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Security is the degree or act of protection of persons or objects against is the opposite of::risk stemming from the threat type reduces::human intent.

Security in the urban environment

Security concerns harm done by persons by wilful action. As these actions are generally prohibited by law, these actions constitute crimes. Security threats can therefore be classified by crime type.

Security threats

A classification that is developed[1] for use in the urban environment that the types of crime most relevant to urban design, is based on the motivation of perpetrators:

ThievesVandalsRiotersFanaticsBurglarsRobbersExtortionistsFraudsProperty vandalsPerson vandalsProtesterHooligansReligious fanaticEthnic fanaticsCultural fanatics
Classification of crimetypes

The first category of criminals (thieves) is motivated by financial gain. They can be subdivided into:

  • Burglars, who gain wealth by illicitly entering buildings,
  • Robbers, who gain wealth by force of threat.
  • Extortionists, who gain wealth by use of coercion and
  • Frauds, who gain wealth by intentional deception

The second category of criminal (vandals) is motivated by amusement (such as bored youth bothering passers-by) or by compulsive behaviour (such as pyromaniacs). They can be sub divided into:

The third category (rioters) is motivated by impulse, often under group pressure, often in a situation with a high level of excitement or arousal. Two subtypes of rioters are:

The fourth and last category is motivated by conflict in beliefs (fanatics) and tries to impose rules or beliefs upon others by use of coercion. The level of coercion can vary a great deal, ranging from mental abuse to mass killing. Subtypes of fanatics are:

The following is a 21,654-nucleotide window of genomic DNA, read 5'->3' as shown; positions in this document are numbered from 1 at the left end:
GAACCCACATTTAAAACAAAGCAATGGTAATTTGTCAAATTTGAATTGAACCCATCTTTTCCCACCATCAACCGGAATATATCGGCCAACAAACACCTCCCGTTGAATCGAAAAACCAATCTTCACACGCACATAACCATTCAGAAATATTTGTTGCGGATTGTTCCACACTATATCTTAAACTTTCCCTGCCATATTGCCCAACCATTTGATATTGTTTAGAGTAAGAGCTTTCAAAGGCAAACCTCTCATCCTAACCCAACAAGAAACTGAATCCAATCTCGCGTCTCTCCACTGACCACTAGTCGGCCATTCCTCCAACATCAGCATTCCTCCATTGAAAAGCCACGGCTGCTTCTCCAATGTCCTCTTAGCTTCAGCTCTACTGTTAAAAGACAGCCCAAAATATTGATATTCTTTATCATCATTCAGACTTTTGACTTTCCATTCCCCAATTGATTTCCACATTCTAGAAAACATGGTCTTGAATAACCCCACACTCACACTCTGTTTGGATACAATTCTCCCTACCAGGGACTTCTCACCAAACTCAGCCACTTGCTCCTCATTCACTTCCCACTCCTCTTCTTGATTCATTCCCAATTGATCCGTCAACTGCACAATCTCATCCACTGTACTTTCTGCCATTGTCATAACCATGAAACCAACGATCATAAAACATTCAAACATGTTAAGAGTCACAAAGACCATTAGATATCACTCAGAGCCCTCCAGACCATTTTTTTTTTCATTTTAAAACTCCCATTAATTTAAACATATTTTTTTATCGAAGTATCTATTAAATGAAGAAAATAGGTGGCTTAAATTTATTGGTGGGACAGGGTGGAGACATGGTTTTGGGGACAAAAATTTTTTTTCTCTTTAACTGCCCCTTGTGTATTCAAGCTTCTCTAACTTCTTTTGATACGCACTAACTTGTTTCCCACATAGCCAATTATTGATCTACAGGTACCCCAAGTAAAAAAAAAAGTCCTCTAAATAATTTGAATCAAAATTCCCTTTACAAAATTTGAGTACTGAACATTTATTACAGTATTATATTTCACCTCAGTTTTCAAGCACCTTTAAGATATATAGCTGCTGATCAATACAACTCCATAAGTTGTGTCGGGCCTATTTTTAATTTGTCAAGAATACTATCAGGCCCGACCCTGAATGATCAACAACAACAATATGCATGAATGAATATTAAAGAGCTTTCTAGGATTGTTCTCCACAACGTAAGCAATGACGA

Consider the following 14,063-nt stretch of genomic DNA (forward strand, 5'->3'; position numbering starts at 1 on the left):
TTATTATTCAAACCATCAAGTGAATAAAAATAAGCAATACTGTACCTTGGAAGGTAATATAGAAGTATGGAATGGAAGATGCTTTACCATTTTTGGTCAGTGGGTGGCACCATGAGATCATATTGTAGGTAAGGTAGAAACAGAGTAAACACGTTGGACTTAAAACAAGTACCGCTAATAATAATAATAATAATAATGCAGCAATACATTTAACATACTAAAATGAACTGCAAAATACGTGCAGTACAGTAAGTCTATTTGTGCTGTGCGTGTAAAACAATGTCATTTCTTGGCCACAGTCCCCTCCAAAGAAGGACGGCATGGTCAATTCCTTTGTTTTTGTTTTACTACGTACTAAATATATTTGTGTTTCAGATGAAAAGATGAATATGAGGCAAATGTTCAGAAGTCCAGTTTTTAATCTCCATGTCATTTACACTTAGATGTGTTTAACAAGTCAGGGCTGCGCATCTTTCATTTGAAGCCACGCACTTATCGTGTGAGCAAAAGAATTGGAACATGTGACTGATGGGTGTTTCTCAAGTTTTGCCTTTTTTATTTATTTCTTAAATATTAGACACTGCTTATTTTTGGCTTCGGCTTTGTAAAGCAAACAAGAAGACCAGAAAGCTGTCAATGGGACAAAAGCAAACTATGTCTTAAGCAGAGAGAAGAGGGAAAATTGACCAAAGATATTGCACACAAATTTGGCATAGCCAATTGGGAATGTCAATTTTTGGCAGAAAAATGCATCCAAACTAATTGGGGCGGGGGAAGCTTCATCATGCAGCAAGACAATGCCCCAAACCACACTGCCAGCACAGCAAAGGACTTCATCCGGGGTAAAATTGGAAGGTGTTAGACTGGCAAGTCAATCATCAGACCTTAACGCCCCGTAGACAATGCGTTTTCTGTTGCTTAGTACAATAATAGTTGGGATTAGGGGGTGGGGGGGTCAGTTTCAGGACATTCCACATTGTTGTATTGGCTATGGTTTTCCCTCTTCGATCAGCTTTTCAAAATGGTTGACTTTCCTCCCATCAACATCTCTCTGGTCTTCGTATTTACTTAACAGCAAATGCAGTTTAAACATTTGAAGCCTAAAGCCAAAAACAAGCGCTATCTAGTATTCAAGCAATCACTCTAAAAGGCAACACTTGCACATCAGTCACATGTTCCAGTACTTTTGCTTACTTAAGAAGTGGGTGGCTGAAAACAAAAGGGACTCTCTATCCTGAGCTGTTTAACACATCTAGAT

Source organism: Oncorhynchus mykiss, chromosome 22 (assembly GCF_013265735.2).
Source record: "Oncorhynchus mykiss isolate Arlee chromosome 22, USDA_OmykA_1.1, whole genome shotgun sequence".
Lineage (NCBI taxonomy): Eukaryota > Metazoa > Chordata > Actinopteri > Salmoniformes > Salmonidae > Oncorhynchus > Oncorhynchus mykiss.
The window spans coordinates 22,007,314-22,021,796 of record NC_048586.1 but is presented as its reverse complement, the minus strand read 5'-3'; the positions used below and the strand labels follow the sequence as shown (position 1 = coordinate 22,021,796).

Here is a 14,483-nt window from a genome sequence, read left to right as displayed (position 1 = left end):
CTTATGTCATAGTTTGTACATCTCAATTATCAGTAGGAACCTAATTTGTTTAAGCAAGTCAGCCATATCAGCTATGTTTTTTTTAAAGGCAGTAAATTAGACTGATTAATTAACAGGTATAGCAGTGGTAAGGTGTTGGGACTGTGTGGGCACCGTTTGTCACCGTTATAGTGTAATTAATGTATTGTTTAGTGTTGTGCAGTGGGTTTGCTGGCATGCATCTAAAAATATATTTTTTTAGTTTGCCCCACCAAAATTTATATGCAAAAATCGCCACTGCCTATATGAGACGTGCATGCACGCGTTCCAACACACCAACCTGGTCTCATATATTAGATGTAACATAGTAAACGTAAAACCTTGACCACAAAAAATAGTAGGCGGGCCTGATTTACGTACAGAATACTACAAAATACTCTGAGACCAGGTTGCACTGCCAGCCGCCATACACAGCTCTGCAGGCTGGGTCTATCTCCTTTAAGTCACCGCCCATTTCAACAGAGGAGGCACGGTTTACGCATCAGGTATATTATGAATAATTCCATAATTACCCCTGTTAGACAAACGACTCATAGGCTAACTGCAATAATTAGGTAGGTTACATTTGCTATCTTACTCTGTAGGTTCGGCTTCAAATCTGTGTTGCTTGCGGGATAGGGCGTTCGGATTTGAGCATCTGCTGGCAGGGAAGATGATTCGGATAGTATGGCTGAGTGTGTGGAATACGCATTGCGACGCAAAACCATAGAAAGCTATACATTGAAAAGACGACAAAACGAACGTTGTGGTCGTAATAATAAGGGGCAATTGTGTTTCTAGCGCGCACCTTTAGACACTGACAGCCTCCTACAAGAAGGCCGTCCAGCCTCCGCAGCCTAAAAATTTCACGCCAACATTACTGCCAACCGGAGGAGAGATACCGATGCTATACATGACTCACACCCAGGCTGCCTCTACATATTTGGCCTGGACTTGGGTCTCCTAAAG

• Religious fanatics, who try to impose religious beliefs or religious rules
  • Ethnic fanatics, who coerce specific ethnic groups and
  • Cultural fanatics, who try to impose cultural beliefs (for example about animal welfare in the fur industry, globalism or conservationism) upon others.

Security as a public good

From the political and public administration point of view, security is often conceived of as a public good. This means in particular that

  1. it rests on commonly acquired values. Those values can be material (capital, infrastructure, utilities, etc.) or immaterial (security culture, sense of community, etc.)
  2. it is commonly produced. This includes public-private partnerships as well as citizen participation and ownership (see civic culture);
  3. nobody should be a priori exempt from its consumption.

It is therefore important to reconcile the idea of security with that of community.[2] This can be done, for example, by including the concept of security culture into concepts for urban planning.

Critics have reprimanded any "clubbing of private security", which in their view contributes to the deconstruction of security as a public good, to the benefit of a short-sighted approach of mere physical risk reduction.[3] This includes scepticism of approaches to urban planning such as the "designing out" approach, as well as any production of security by use of exclusionary practices.[4]

Footnotes and references

  1. Developed in the Secure haven project (in Dutch) and adapted for use in the risk assessment tool and this wiki.
  2. I. Loader/N. Walker: Civilizing Security. Cambridge et al.: Cambridge University Press, 2007.
  3. T. Hope: Crime victimisation and inequality in risk society. In: R. Matthews/J. Pitts: Crime, Disorder and Community Safety. A New Agenda? London/New York: Routledge, 2001, p. 216.
  4. G. Hughes: The Politics of Crime and Community. Basingstoke: Palgrave, 2007.


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